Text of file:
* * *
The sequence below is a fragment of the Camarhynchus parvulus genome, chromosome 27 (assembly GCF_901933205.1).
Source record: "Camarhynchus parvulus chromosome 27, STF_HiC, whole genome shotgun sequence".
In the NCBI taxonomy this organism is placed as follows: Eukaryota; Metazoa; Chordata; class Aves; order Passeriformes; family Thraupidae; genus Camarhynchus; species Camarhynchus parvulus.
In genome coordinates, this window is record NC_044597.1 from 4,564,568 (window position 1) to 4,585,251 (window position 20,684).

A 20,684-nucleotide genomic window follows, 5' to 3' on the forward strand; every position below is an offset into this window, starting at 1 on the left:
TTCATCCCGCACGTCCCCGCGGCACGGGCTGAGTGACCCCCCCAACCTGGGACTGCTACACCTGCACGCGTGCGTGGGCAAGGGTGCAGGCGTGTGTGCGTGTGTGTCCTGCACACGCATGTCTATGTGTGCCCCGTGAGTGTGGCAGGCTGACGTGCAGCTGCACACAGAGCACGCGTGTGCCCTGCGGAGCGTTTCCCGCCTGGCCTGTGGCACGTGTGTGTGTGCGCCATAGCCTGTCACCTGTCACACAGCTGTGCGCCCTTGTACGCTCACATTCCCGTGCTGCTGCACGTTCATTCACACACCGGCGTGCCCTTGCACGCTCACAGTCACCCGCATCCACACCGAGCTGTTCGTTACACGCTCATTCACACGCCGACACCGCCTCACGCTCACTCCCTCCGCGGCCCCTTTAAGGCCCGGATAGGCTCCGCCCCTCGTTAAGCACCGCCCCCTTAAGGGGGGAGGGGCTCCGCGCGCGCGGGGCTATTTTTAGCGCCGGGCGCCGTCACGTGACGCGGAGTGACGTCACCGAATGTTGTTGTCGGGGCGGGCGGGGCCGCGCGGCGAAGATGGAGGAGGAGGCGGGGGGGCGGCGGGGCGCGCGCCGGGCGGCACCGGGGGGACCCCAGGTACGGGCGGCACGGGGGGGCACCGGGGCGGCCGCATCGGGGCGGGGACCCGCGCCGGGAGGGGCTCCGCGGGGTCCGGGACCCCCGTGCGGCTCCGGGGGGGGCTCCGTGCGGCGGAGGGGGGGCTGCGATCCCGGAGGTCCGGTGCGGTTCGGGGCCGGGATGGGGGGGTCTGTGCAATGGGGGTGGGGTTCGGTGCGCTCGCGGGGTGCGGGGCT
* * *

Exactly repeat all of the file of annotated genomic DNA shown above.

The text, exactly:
The sequence below is a fragment of the Camarhynchus parvulus genome, chromosome 27 (assembly GCF_901933205.1).
Source record: "Camarhynchus parvulus chromosome 27, STF_HiC, whole genome shotgun sequence".
In the NCBI taxonomy this organism is placed as follows: Eukaryota; Metazoa; Chordata; class Aves; order Passeriformes; family Thraupidae; genus Camarhynchus; species Camarhynchus parvulus.
In genome coordinates, this window is record NC_044597.1 from 4,564,568 (window position 1) to 4,585,251 (window position 20,684).

A 20,684-nucleotide genomic window follows, 5' to 3' on the forward strand; every position below is an offset into this window, starting at 1 on the left:
TTCATCCCGCACGTCCCCGCGGCACGGGCTGAGTGACCCCCCCAACCTGGGACTGCTACACCTGCACGCGTGCGTGGGCAAGGGTGCAGGCGTGTGTGCGTGTGTGTCCTGCACACGCATGTCTATGTGTGCCCCGTGAGTGTGGCAGGCTGACGTGCAGCTGCACACAGAGCACGCGTGTGCCCTGCGGAGCGTTTCCCGCCTGGCCTGTGGCACGTGTGTGTGTGCGCCATAGCCTGTCACCTGTCACACAGCTGTGCGCCCTTGTACGCTCACATTCCCGTGCTGCTGCACGTTCATTCACACACCGGCGTGCCCTTGCACGCTCACAGTCACCCGCATCCACACCGAGCTGTTCGTTACACGCTCATTCACACGCCGACACCGCCTCACGCTCACTCCCTCCGCGGCCCCTTTAAGGCCCGGATAGGCTCCGCCCCTCGTTAAGCACCGCCCCCTTAAGGGGGGAGGGGCTCCGCGCGCGCGGGGCTATTTTTAGCGCCGGGCGCCGTCACGTGACGCGGAGTGACGTCACCGAATGTTGTTGTCGGGGCGGGCGGGGCCGCGCGGCGAAGATGGAGGAGGAGGCGGGGGGGCGGCGGGGCGCGCGCCGGGCGGCACCGGGGGGACCCCAGGTACGGGCGGCACGGGGGGGCACCGGGGCGGCCGCATCGGGGCGGGGACCCGCGCCGGGAGGGGCTCCGCGGGGTCCGGGACCCCCGTGCGGCTCCGGGGGGGGCTCCGTGCGGCGGAGGGGGGGCTGCGATCCCGGAGGTCCGGTGCGGTTCGGGGCCGGGATGGGGGGGTCTGTGCAATGGGGGTGGGGTTCGGTGCGCTCGCGGGGTGCGGGGCT